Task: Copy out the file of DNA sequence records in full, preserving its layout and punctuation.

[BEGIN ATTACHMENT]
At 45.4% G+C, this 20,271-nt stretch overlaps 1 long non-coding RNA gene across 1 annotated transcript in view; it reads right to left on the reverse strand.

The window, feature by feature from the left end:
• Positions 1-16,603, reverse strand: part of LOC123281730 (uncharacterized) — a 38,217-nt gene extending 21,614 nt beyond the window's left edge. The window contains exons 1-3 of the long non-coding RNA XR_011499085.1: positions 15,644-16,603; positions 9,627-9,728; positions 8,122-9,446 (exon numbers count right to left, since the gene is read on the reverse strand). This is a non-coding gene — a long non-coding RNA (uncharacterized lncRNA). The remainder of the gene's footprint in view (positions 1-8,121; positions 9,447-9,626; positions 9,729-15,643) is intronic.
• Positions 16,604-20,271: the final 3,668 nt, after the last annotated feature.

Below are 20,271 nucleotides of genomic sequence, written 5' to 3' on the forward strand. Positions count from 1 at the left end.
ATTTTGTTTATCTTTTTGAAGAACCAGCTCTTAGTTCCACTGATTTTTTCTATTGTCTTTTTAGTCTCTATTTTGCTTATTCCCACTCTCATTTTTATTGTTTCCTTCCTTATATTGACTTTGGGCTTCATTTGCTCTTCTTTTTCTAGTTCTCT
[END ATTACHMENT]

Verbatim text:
At 45.4% G+C, this 20,271-nt stretch overlaps 1 long non-coding RNA gene across 1 annotated transcript in view; it reads right to left on the reverse strand.

The window, feature by feature from the left end:
• Positions 1-16,603, reverse strand: part of LOC123281730 (uncharacterized) — a 38,217-nt gene extending 21,614 nt beyond the window's left edge. The window contains exons 1-3 of the long non-coding RNA XR_011499085.1: positions 15,644-16,603; positions 9,627-9,728; positions 8,122-9,446 (exon numbers count right to left, since the gene is read on the reverse strand). This is a non-coding gene — a long non-coding RNA (uncharacterized lncRNA). The remainder of the gene's footprint in view (positions 1-8,121; positions 9,447-9,626; positions 9,729-15,643) is intronic.
• Positions 16,604-20,271: the final 3,668 nt, after the last annotated feature.

Below are 20,271 nucleotides of genomic sequence, written 5' to 3' on the forward strand. Positions count from 1 at the left end.
ATTTTGTTTATCTTTTTGAAGAACCAGCTCTTAGTTCCACTGATTTTTTCTATTGTCTTTTTAGTCTCTATTTTGCTTATTCCCACTCTCATTTTTATTGTTTCCTTCCTTATATTGACTTTGGGCTTCATTTGCTCTTCTTTTTCTAGTTCTCT